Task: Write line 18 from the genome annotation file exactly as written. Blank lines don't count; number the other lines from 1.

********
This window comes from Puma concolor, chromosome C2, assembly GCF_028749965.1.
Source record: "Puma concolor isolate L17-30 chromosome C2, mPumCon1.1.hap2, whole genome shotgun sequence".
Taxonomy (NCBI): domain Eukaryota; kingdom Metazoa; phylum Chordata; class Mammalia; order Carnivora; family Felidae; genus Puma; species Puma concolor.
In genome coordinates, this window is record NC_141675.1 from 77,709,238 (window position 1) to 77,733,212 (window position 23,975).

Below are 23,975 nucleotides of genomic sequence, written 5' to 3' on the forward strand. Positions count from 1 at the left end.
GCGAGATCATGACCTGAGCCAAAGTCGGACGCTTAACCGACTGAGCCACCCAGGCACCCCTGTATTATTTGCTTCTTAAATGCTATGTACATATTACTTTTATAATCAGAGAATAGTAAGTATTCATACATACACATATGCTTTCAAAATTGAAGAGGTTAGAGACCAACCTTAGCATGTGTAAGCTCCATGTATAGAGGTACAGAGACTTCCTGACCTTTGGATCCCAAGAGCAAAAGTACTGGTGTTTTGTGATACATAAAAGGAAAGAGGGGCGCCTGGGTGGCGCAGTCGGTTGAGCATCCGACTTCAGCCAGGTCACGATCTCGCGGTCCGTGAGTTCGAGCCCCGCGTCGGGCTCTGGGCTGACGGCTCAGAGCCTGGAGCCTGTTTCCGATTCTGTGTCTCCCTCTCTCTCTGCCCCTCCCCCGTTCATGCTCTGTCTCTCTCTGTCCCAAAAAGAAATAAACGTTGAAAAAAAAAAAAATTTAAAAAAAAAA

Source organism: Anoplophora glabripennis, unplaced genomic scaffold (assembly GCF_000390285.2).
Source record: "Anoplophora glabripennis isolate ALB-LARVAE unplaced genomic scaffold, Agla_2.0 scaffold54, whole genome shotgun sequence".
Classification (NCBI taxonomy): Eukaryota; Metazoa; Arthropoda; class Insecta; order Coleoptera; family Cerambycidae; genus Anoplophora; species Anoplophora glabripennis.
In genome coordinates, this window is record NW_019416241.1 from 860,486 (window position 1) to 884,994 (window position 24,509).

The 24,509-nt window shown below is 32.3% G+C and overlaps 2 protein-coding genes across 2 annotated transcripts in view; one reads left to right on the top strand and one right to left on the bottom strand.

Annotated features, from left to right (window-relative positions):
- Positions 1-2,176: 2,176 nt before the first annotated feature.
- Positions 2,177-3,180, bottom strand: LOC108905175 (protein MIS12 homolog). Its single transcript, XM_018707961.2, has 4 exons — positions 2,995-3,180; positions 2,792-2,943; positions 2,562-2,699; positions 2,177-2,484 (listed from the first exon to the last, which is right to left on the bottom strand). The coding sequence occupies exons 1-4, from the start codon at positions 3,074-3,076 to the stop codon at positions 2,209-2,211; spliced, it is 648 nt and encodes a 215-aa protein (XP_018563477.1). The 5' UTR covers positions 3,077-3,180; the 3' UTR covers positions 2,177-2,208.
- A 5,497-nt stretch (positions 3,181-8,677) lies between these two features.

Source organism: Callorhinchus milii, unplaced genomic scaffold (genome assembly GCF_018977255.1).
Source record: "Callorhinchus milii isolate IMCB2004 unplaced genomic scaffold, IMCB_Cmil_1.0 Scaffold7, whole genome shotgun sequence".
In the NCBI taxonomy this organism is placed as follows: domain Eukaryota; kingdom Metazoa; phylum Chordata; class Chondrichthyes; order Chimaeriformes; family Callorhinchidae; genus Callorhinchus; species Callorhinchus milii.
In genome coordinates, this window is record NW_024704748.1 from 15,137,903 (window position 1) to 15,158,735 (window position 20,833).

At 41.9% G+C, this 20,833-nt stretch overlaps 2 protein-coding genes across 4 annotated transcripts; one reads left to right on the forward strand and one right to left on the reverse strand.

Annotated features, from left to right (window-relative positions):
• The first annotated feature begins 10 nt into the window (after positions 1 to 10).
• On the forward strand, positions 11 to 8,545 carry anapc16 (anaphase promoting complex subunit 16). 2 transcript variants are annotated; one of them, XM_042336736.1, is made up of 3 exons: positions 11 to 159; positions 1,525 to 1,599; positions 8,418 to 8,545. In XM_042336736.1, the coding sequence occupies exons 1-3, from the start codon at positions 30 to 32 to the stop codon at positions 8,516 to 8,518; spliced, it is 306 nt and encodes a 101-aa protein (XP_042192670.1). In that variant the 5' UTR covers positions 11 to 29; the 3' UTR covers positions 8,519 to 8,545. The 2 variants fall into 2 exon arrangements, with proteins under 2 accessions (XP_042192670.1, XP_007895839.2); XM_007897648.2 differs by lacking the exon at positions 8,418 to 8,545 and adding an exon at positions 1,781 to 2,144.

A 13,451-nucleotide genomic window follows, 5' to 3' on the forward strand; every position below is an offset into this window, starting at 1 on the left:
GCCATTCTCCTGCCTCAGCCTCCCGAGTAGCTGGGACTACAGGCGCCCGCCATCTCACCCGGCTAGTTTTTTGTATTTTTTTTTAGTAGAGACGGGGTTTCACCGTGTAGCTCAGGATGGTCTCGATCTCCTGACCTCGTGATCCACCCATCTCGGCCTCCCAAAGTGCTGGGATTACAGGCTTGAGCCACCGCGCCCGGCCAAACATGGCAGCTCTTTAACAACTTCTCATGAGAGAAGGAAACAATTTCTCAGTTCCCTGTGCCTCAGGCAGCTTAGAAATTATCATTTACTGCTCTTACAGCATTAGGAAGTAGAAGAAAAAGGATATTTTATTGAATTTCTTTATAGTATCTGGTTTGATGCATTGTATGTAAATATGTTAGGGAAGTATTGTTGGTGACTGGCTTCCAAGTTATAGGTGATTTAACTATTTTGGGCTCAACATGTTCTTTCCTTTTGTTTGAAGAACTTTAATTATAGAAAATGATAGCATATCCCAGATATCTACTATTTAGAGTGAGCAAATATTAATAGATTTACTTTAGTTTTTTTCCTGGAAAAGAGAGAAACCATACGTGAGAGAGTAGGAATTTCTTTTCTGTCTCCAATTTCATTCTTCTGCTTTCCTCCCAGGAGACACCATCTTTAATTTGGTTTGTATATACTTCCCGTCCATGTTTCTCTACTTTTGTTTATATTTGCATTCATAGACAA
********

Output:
In the NCBI taxonomy this organism is placed as follows: domain Eukaryota; kingdom Metazoa; phylum Chordata; class Chondrichthyes; order Chimaeriformes; family Callorhinchidae; genus Callorhinchus; species Callorhinchus milii.